The world is agog with the forced resignation of the South African President Jacob Zuma. Many had seen it coming in the wake of the serious allegations of corruption levelled against him. However, what no one was prepared for was the voluntary resignation of the Prime Minister of Ethiopia, shortly after. BUKOLA OGUNSINA examines these two incidences.
The world seemed to stand at attention, transfixed to the happenings in South Africa, as the African National Congress (ANC) party, forthrightly, and immovably called for the resignation of Jacob Zuma, the fourth President of South Africa, piqued by his rule peppered with scandals. There were series of dissents, mixed with appeals by his cohorts urging him to throw in the towel in a bid to salvage whatever remained of his dignity. Eventually with a resignation request sent out by the ANC Party Leadership and the threat of ‘no confidence’ motion in Parliament looming in the background of this tragic tale, Zuma had no choice but to finally step down.
Parliament showed no patience even as the fallen leader in what still baffles many, had asked with assumed innocence what he had done and why no one was telling him? As if he did not see the charges written against him or more obvious the writings on the wall. In spite of all the drama of ‘not knowing,’ and the insistent collective voice of not just ANC but the South African People, Zuma had no choice but oblige the majority and step down as South Africa’s leader. Albeit, Zuma stuck to his claims of being loyal to the Party and to his innocence when he initially said in an emotion laden voice during an interview with South African Broadcast Corporation before his resignation, “Why must I be persuaded to resign, have I done anything wrong?”
A Valentine’s day decision, when many had already began imagining that an impeachment would have the desired end effect, he may just have surprised a few on the 14th of February 2018, when he with an air of perplexity, gave his resignation speech which began thus in a televised speech to the nation; “I have … come to the decision to resign as the president of the Republic with immediate effect,” he said, equally coming to the realization that, “Of course, I must accept that if my party and my compatriots wish that I be removed from office, they must exercise that right and do so in the manner prescribed by the constitution.”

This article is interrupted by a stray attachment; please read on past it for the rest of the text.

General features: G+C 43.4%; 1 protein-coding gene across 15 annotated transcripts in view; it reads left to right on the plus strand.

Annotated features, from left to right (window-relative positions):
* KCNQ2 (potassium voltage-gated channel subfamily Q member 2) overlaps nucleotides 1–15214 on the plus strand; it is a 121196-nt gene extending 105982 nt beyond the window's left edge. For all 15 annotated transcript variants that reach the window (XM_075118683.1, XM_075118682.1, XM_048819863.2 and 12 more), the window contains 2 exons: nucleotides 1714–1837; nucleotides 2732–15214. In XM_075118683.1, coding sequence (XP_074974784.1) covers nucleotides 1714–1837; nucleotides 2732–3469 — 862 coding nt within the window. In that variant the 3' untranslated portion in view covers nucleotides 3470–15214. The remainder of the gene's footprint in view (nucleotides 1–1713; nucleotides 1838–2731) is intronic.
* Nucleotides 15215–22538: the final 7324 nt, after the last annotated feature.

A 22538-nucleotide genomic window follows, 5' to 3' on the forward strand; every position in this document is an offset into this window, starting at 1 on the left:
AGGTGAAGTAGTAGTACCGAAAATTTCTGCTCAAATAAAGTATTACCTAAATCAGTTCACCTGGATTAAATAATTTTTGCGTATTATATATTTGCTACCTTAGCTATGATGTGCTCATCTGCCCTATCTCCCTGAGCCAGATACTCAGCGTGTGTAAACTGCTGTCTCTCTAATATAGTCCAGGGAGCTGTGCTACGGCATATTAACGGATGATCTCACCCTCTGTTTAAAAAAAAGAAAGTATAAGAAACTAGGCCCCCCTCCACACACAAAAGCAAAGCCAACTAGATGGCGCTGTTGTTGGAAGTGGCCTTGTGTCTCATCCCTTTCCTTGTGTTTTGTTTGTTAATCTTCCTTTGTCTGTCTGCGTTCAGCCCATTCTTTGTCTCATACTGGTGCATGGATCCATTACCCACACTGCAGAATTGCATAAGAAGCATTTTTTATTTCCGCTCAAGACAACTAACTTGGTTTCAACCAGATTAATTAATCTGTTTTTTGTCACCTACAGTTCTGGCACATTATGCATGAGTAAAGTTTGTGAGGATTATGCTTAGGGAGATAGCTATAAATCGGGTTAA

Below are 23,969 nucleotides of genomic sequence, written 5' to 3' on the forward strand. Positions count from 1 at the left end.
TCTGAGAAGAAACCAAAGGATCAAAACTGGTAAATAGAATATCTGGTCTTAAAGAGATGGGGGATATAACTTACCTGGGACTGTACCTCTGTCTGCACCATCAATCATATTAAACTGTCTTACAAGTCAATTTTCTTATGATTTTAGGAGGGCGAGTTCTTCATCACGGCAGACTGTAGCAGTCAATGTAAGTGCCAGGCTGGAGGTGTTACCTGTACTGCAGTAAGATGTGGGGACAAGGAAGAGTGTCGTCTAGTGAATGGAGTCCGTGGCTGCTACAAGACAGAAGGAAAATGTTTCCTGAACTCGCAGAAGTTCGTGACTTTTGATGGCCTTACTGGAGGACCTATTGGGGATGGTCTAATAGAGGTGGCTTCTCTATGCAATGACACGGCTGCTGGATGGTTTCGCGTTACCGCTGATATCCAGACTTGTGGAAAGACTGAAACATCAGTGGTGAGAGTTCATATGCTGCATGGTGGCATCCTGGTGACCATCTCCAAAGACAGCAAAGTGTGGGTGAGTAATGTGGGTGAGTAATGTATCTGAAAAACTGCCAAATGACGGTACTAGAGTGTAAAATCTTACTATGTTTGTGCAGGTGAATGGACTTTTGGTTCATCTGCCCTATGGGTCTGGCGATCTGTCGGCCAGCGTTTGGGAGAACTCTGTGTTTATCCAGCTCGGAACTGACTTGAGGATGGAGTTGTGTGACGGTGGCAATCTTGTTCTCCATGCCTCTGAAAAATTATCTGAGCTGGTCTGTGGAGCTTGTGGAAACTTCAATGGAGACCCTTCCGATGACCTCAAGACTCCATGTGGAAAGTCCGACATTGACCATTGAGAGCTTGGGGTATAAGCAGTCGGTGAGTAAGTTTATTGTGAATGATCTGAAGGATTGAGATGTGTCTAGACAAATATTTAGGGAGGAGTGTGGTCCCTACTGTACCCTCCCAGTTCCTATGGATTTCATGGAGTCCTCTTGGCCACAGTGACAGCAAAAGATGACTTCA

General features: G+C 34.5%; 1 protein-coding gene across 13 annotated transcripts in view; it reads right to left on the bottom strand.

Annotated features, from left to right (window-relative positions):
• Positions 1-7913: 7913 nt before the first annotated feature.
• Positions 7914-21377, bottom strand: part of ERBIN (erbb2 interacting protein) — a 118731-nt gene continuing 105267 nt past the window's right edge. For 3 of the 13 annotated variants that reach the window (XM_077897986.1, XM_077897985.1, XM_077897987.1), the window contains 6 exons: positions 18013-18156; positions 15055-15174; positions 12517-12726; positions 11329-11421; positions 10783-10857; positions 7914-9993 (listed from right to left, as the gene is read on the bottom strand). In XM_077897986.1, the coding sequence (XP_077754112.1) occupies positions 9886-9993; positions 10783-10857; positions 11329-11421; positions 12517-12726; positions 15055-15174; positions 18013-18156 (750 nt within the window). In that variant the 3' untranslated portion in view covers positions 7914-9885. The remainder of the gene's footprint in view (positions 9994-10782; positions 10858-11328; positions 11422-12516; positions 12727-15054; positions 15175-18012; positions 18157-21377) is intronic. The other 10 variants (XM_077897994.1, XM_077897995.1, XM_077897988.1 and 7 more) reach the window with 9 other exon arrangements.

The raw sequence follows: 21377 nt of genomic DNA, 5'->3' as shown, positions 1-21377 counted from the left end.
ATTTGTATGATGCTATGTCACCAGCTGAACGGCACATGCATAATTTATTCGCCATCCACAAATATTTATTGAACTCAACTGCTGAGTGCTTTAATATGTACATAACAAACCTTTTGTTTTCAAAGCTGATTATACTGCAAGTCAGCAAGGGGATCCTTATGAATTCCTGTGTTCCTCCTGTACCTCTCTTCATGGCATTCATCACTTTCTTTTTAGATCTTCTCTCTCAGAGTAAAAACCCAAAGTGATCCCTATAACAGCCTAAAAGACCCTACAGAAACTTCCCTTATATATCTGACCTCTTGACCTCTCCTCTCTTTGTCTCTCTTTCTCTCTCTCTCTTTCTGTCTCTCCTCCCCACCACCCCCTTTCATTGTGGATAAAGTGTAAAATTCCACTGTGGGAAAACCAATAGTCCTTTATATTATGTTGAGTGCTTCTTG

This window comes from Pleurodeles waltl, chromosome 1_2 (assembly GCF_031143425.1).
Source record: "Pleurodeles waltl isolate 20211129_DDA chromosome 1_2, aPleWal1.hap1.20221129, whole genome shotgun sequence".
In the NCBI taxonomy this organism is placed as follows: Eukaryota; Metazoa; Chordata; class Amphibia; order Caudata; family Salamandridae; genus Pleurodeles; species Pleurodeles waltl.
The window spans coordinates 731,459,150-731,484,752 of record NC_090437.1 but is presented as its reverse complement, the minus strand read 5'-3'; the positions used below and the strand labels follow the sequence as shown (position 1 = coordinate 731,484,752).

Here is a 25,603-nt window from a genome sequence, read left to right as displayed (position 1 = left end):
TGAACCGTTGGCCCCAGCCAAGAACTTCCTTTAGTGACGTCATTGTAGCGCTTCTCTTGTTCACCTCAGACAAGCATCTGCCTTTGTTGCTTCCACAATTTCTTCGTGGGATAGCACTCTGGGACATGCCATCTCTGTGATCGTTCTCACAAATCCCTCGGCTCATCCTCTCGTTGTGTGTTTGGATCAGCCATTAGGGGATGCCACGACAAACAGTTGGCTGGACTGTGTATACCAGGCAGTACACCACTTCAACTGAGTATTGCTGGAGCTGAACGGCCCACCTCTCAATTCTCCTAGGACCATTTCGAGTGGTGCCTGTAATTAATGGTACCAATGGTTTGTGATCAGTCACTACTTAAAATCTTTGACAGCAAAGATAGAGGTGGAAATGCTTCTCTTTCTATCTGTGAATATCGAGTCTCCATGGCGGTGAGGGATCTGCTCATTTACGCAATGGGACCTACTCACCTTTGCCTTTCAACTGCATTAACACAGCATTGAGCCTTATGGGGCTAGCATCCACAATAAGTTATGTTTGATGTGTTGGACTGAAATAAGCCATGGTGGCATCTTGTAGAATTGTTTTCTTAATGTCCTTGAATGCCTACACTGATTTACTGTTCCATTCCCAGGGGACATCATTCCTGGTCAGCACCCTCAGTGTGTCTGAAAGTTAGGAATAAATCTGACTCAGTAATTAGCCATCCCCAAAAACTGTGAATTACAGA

Zuma had claimed being a victim of the party politics. He had been previously charged of using 28 million USD of taxpayers’ money to upgrade his personal residence with a swimming pool, a cattle coral, a chicken coop and other sundry security measures in the year 2014. Reports further gathered that he had been forced to pay back some of the said money in 2016. And then came the tsunami that tipped the ice berg in the name of the Guptas brothers, when South Africans could no longer bear it. The Guptas brothers, who are Indians were accused of using their privileged position of doing business with Zuma’s son, Duduzane to influence cabinet positions and state policies in a bid to enhance their business empire. However Zuma and his son have denied these claims and so have the Guptas Trio.
Nevertheless the country’s elite crimes investigation unit invaded the Gupta residence and made several arrests. That is not all, reports say Zuma’s son Duduzane is also being sought out in connection with a fraud scandal that tapped state funds away from a black farmer empowerment initiative, according to reports by local investigative journal, the Mail & Guardian.
And with all this, Zuma resolutely claimed not to know why he was being asked to resign. According to an online report, he had merely dismissed the charges as ‘minor peccadillos,’ To some experts it would seem the President who rose from grass to grains, and was once upon a time admired and revered, had simply finished off his time by tainting the fabric of South Africa’s image internationally. Peeling off layer by layer the hard work of Nelson Mandela who had brought the image of South Africa to be respected worldwide through his selfless sacrifice and fight against apartheid. What image will the world have of South Africa now? Perhaps the world would continue to view it as Mandela’s South Africa, or a new South Africa shrunken by corruption, a shadow of its former self?